The Japanese responded in force, sending a surface fleet to attack the American shipping. This fleet caught the Americans by surprise early on 9 August (battle of Savo Island). Three of the New Orleans class ships, Quincy, Astoria and Vincennes, formed the Northern Escort Force off Guadalcanal. They were attacked by the Japanese just before 2am on 9 August. Vincennes was first to be hit, and was soon dead on the water. Quincy was second in line, and was hit by heavy Japanese gun fire. All of her guns were knocked out and a few minutes after coming under attack she was on fire. Finally the Astoria was hit by the fifth Japanese salvo aimed at her and was out of control by the time the Japanese withdrew. All three of the damaged cruisers sank. Quncy was hit by at least 54 shells and three torpedoes and suffered the loss of 370 of her crew.

Wartime Modification

All members of the New Orleans class received quad 1.1in gun mounts early in 1942, with two on the quarterdeck and two at the same level as the chart house. They also got search radar and had the foremast reduced in height. Quincy was also give twelve single 20mm guns.

Loss at the Battle of Savo Island

While on patrol in the channel between Florida Island and Savo Island, in the early hours of 9 August, Quincy was attacked by a large Japanese naval force during the Battle of Savo Island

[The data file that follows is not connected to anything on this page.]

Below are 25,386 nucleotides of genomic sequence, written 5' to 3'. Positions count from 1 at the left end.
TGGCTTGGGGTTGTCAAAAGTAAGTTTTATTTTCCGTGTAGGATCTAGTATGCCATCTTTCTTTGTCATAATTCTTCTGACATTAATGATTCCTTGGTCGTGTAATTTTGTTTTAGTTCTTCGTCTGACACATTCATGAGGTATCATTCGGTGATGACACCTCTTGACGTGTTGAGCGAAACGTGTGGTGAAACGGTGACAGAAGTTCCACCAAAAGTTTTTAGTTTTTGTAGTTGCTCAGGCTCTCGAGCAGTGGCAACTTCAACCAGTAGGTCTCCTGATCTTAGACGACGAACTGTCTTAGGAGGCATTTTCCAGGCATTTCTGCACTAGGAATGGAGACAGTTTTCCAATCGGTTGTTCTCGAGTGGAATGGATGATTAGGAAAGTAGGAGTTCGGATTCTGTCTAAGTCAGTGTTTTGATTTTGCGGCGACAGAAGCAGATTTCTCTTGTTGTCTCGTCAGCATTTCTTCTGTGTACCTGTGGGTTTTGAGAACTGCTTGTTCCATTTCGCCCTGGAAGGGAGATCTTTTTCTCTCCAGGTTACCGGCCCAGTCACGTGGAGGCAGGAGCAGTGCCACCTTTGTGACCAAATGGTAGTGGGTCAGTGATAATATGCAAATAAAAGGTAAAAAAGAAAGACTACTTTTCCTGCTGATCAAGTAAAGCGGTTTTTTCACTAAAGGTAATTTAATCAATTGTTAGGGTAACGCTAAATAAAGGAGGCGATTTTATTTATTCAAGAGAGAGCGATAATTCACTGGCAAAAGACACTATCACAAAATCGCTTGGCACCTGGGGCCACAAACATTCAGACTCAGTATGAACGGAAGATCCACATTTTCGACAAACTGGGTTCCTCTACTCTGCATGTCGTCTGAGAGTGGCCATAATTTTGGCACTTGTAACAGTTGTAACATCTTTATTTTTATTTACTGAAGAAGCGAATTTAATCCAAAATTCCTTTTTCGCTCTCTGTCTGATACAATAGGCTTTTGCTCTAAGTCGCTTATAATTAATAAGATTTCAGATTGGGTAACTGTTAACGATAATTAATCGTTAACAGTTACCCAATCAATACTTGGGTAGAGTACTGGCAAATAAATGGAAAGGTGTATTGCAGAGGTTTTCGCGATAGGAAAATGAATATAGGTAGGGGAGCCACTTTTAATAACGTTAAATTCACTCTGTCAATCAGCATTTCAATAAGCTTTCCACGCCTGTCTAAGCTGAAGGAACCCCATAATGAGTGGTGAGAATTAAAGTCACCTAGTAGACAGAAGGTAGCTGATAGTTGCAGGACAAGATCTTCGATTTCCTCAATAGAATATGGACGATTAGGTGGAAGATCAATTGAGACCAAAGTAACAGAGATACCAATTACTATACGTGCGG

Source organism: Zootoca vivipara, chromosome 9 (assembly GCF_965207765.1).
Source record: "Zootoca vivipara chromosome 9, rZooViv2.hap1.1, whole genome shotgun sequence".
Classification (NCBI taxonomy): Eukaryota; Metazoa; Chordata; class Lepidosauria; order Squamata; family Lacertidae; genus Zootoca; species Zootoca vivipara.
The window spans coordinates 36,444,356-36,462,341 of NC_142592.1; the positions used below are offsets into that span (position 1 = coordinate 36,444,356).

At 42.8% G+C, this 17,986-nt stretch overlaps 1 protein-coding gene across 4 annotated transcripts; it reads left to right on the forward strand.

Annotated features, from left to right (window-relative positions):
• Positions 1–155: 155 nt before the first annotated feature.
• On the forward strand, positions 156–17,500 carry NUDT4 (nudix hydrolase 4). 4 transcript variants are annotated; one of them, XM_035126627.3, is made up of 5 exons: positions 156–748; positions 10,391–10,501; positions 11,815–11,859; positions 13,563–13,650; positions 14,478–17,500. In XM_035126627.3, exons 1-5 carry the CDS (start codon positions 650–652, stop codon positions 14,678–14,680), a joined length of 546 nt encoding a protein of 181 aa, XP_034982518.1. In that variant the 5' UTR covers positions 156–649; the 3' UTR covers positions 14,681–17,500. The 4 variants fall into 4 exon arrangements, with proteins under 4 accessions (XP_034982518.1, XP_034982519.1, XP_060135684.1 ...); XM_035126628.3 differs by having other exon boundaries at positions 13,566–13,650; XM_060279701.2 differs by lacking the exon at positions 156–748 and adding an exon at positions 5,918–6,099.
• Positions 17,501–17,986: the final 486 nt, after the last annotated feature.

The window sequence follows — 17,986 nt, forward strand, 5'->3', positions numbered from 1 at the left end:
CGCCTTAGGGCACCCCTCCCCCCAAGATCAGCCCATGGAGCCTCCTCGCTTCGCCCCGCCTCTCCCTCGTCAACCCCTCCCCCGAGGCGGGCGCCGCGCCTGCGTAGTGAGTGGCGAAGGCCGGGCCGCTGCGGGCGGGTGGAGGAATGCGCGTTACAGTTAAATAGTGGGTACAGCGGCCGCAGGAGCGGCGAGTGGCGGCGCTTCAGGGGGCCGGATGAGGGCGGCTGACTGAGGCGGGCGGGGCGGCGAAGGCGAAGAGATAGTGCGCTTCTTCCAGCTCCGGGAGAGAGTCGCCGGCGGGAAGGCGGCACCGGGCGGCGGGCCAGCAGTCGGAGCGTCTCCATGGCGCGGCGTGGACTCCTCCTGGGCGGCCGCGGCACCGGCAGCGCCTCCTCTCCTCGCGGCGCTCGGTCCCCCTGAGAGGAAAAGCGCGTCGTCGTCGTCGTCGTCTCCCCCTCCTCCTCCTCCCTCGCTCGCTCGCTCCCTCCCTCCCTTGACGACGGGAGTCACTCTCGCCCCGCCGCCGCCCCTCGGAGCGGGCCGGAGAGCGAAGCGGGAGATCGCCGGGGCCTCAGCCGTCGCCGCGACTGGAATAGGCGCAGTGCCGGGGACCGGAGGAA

Quincy caught in Japanese searchlights, moments before sinking off Savo Island with great loss of life, on 9 August 1942

Quincy, along with sister ships USS Astoria (CA-34) and USS Vincennes (CA-44), had seen aircraft flares dropped over other ships in the task force, and had just sounded general quarters and was coming alert when the searchlights from the Japanese column came on. Quincy’s captain, Samuel N. Moore, gave the order to commence firing, but the gun crews were not ready. Within a few minutes, Quincy was caught in a crossfire between AobaFurutaka, and Tenryū, and was hit heavily and set afire. Quincy’s captain ordered his cruiser to charge towards the eastern Japanese column, but as she turned to do so Quincy was hit by two torpedoes from Tenryū, causing severe damage. Quincy managed to fire a few main gun salvos, one of which hit Chōkai’s chart room 6 meters (20 ft) from Admiral Mikawa and killed or wounded 36 men, although Mikawa was not injured. At 02:10, incoming shells killed or wounded almost all of Quincy’s bridge crew, including the captain. At 02:16, the cruiser was hit by a torpedo from Aoba, and the ship's remaining guns were silenced. Quincy’s assistant gunnery officer, sent to the bridge to ask for instructions, reported on what he found:

"When I reached the bridge level, I found it a shambles of dead bodies with only three or four people still standing. In the Pilot House itself the only person standing was the signalman at the wheel who was vainly endeavoring to check the ship's swing to starboard to bring her to port. On questioning him I found out that the Captain, who at that time was laying  near the wheel, had instructed him to beach the ship and he was trying to head for Savo Island, distant some four miles (6 km) on the port quarter. I stepped to the port side of the Pilot House, and looked out to find the island and noted that the ship was heeling rapidly to port, sinking by the bow. At that instant the Captain straightened up and fell back, apparently dead, without having uttered any sound other than a moan."

Quincy sustained many direct hits which left 370 men dead and 167 wounded. She sank, bow first, at 02:38, being the first ship sunk in the area which was later known as Ironbottom Sound.

Rediscovery